Review by XCommander
"3 Inches of Dracula"
Dracula is certainly one villain who will never cease to go away. This is especially true in the Castlevania universe where he is resurrected every century or so. Fortunately for humanity (and especially the residents of Transylvania) there will always be the Belmont clan and their venerated Vampire Killer whip to vanquish him. This has typically been the main premise for the series, and is especially true of the original title in the series.
The first Castlevania is an archetypal action-platformer. You play as Simon Belmont, one of the Belmont clan who are destined to take up the Vampire Killer and defeat Dracula in his castle. The game takes place in 1691 and Dracula's Castle has recently risen after 100 years of peace since the last defeat of Dracula. It's up to Simon to defeat Vlad Tepes Dracula and prevent his menace from spreading across the world. The game begins with Simon standing against the ominous castle in the distance. He must travel to the gates of this evil castle and back.
Pretty tough stuff for an early NES title. The game, albeit somewhat simplistic, is fairly ahead of its time. The major gameplay consists of Simon whipping everything in site. However, there are multiple planes of travel and somewhat different ways to go. You'll have to face hordes of villainous creatures along the way. Simon Belmont is a human gifted with the power to destroy such foes. He'll have to use everything resembling strength that he can muster and his trusty Vampire Killer to defeat Dracula and his minions.
Simon can jump surprisingly high for a normal human being, but he needs it. This game is one of the defining cornerstones in the action-platformer genre, and Simon must traverse ledges, stairs, bridges and the like in order to move throughout Dracula's castle. You see, Dracula's blueprint for his castle certainly didn't cater to heroic usurpers all that much. As an action platformer the action still holds up today, the controls are responsiveif a tad ancient. Unfortunately, unlike later games in the series Simon can actually follow most normal rules of physics and cannot turn his body in mid air. He can execute running jumps that propel him forward, but he cannot change direction in midair like a certain plumber can. This became an accepted feature in games that require jumping as such, so it may require some adjustment for all but the most seasoned NES gamer. It's a minor nuisance, as sometimes flying enemies will get in your way and they tend to knock Simon back, causing numerous pitfalls into the abyss. It's the only frustrating aspect of the game... to be jumping and suddenly have nowhere to go but down. It makes the game more difficult than it already is.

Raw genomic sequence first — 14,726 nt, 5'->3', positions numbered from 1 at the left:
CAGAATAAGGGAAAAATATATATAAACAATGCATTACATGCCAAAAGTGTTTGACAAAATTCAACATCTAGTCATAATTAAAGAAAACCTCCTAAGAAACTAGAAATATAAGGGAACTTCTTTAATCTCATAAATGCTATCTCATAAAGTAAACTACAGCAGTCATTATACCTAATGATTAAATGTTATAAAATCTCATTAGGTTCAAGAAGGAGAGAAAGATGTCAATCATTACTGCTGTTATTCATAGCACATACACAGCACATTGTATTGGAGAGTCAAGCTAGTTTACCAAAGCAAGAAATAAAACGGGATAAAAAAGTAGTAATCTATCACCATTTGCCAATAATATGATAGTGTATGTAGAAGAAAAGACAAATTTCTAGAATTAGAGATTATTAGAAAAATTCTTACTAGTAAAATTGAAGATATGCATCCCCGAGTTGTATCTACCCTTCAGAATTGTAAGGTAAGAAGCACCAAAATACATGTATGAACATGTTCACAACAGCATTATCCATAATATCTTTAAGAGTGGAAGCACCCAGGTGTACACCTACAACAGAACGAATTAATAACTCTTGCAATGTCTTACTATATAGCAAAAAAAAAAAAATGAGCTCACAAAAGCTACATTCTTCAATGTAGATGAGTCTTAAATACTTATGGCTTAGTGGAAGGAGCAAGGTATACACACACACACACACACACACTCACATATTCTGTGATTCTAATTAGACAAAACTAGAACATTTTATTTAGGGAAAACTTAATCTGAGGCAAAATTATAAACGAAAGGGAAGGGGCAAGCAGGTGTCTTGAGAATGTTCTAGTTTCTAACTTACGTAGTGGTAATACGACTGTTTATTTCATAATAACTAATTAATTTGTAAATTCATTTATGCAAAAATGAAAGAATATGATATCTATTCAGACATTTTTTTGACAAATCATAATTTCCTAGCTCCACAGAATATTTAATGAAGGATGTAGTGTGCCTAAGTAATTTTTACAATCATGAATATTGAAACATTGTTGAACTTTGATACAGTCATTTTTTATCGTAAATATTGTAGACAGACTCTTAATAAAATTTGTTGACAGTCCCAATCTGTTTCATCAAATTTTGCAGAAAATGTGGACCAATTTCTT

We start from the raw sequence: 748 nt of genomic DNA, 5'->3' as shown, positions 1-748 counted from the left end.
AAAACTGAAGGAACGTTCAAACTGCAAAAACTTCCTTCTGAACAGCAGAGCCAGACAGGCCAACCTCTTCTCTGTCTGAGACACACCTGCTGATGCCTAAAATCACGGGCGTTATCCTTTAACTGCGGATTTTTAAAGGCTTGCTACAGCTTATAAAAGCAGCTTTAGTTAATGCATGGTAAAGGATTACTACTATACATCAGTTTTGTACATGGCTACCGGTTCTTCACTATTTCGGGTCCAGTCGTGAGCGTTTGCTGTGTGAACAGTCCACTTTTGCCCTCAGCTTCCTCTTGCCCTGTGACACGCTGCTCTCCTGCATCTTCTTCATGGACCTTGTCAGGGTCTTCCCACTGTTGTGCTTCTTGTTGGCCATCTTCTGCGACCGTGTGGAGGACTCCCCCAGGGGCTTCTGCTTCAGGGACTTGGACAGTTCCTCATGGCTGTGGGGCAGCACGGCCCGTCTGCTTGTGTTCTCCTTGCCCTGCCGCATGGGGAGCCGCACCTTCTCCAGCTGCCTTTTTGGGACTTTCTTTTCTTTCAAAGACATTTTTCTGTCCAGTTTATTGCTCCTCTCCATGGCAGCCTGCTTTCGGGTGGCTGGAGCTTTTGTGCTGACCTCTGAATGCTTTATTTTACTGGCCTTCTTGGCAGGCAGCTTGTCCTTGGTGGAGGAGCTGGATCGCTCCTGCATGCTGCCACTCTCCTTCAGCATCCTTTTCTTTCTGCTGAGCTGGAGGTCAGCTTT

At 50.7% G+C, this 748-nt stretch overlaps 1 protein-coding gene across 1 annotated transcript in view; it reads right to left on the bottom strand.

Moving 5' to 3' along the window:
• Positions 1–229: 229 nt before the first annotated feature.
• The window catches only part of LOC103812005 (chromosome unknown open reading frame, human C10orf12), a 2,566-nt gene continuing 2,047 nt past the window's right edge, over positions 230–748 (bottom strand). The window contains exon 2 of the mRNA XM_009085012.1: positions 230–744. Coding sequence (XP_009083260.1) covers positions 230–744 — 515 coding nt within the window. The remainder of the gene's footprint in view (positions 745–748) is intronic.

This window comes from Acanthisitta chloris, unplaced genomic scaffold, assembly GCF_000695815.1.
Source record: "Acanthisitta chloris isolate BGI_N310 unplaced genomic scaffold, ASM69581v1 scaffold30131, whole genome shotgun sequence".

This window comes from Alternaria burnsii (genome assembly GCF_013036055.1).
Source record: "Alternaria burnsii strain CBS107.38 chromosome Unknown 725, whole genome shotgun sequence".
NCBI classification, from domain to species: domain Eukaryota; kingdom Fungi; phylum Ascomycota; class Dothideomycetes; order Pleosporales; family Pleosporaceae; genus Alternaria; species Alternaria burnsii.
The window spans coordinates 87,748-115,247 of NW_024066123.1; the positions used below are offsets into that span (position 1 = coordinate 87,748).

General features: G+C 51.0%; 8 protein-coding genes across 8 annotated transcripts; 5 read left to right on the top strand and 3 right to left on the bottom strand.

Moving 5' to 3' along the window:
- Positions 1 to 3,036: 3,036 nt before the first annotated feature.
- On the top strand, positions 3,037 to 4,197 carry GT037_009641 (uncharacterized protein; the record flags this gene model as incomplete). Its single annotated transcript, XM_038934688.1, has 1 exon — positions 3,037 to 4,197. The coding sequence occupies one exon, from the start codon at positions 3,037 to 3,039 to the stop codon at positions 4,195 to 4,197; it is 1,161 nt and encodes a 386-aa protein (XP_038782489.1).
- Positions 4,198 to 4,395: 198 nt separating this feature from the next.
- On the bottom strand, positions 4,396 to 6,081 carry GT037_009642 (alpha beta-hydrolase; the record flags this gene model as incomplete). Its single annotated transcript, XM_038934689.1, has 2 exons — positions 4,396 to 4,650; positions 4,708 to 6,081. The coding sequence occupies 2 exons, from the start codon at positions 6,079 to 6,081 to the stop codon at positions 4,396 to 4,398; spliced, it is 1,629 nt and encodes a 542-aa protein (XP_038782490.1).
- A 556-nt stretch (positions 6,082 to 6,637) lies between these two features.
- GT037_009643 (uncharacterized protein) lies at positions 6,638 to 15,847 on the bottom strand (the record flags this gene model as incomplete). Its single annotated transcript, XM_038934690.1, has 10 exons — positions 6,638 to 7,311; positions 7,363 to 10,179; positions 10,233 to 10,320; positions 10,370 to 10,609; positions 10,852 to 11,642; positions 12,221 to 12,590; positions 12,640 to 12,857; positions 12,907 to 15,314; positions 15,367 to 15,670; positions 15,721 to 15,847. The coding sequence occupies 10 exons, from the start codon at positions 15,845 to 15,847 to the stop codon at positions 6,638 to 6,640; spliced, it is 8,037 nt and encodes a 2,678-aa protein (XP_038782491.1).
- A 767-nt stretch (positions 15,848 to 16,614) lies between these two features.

Fortunately, the game holds its own in just about every aspect. One thing that really stands out are the great music tracks. The first level's theme Vampire Killer is such a lo-fi NES classic, that can't be missed. All of the level's themes, and Draculas... all magnificent. The game's hallmark soundtrack was one of the features that is common in all games in the Castlevania series: great music. The graphics, while not as flashy as the music, are colorful and hold up surprisingly well compared to Castlevania games on 16 and 32 bit systems. I can see where Symphony of the Night got its inspiration from.
In the end, Castlevania is great game, plain and simple. It's one of those hallmark NES titles that every person can enjoy no matter what era of gaming they are playing in. It transcends that, with its music, gameplay, and fun factor of play. It's not entirely perfect; some of the unfair deaths that came forth to me in my time with the game cannot go unnoticed. However, suffice to say it has been a fun romp through Dracula's castle. With so many games in this series, I can't wait to go back another time!
Reviewer's Score: 9/10 | Originally Posted: 08/11/08
Game Release: Castlevania (US, May 1987)
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